The argument against waste in a nutshell:
Wasting money on government programs is bad, not just because it’s wrong to spend people’s tax dollars in ways that don’t maximize the return, but because in the long run it damages the effectiveness of government. If you want to destroy a government agency, or a regional government tout court, walk in, hand them a bunch of money and tell them you don’t care how they spend it.Unfortunately, this is an area where the Democrats happen to excel, although the Republicans got there first.
Reality seems to be getting in the way of the fundamentalist agenda:
Legislation that would open the door to school prayer and discouraging teaching evolution has been declared dead. Prospects don't look good for a proposal to require ultrasounds for first-trimester abortions. Same goes for a bill to make marriage licenses more expensive for couples who don't take a premarriage education course.So it appears that sanity is returning to the GOP in Florida, at least. Will the rest of the Republican Party get the hint?
Conservative Republicans' hallmark legislation, some from sessions past, is stagnating this session [..]
This session, with the state facing a $3 billion deficit, the bulk of political efforts are being spent on the budget and debates between the House and Senate about how to balance cuts with new revenues from such things as a cigarette tax and expanded gambling.
I don't know if this is such a good idea:
Rep. Ron Paul (R-Texas) and a growing number of national security experts are calling on Congress to consider using letters of marque and reprisal, a power written into the Constitution that allows the United States to hire private citizens to keep international waters safe.Well, part of the reason was because America at that time did not have a large Navy. We do, now-and, as recent events have shown, we can use it effectively. Sorry, but I think Ron Paul is out to sea on this one.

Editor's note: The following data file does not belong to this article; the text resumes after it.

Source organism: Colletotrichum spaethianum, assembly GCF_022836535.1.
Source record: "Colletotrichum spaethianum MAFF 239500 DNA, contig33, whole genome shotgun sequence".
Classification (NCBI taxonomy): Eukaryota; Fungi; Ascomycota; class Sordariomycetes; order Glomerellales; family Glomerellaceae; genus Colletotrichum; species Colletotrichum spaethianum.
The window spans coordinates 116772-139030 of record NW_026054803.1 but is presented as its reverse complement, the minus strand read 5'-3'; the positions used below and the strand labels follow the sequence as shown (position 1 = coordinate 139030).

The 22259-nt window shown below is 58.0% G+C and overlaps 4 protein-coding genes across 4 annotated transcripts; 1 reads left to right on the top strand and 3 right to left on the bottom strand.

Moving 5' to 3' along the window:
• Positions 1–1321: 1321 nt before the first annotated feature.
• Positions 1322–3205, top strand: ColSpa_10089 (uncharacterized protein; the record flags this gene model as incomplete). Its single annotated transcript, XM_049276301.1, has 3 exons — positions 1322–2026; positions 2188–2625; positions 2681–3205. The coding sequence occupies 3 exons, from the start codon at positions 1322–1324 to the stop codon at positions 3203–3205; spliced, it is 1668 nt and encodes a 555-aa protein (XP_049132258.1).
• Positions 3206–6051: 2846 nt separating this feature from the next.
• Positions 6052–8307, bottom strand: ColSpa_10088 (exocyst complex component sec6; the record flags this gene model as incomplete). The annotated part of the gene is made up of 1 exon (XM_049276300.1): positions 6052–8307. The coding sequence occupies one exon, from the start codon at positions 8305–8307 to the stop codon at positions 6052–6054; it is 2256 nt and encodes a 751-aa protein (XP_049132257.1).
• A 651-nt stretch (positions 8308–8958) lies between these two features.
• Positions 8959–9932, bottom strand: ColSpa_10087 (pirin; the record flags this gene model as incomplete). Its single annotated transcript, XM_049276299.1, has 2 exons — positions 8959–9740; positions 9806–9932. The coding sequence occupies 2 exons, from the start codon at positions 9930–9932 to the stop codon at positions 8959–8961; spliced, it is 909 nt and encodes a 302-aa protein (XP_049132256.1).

Used heavily during the Revolution and the War of 1812, letters of marque serve as official warrants from the government, allowing privateers to seize or destroy enemies, their loot and their vessels in exchange for bounty money.
Tuesday, April 14, 2009
Now this is pretty cool:
Thousands of dolphins blocked the suspected Somali pirate ships when they were trying to attack Chinese merchant ships passing the Gulf of Aden, the China Radio International reported on Monday.I believe the pirates lament their "Littleness" most of the time anyway, but that's another story...
The Chinese merchant ships escorted by a China's fleet sailed on the Gulf of Aden when they met some suspected pirate ships. Thousands of dolphins suddenly leaped out of water between pirates and merchants when the pirate ships headed for the China's.
The suspected pirates ships stopped and then turned away. The pirates could only lament their littleness befor the vast number of dolphins. The spectacular scene continued for a while.
China initiated its three-ship escort task force on Dec. 26 last year after the United Nations Security Council called on countries to patrol gulf and waters off Somalia, one of the world's busiest marine routes, where surging piracy endangered intercontinental shipping.
The President has been shot:
The President, while sitting in his private box with Mrs. Lincoln, Mrs. Harris, and Major Rathburn, was shot by an assassin, who suddenly entered the box and approached behind the President.So Lincoln has met his Brutus. But unlike the conspirator of Shakespeare's play, this is a man without honor. As our country mourns, so to do we seek justice. Let it be swift, and full.
The assassin then leaped upon the stage, brandishing a large dagger or knife, and made his escape in the rear of the theatre.
The pistol ball entered the back of the President's head and penetrated nearly through the head. The wound is mortal. The President has been insensible ever since it was inflicted, and is now dying.
It is not probable that the President will live throughout the night.
Well, this must have been embarrassing: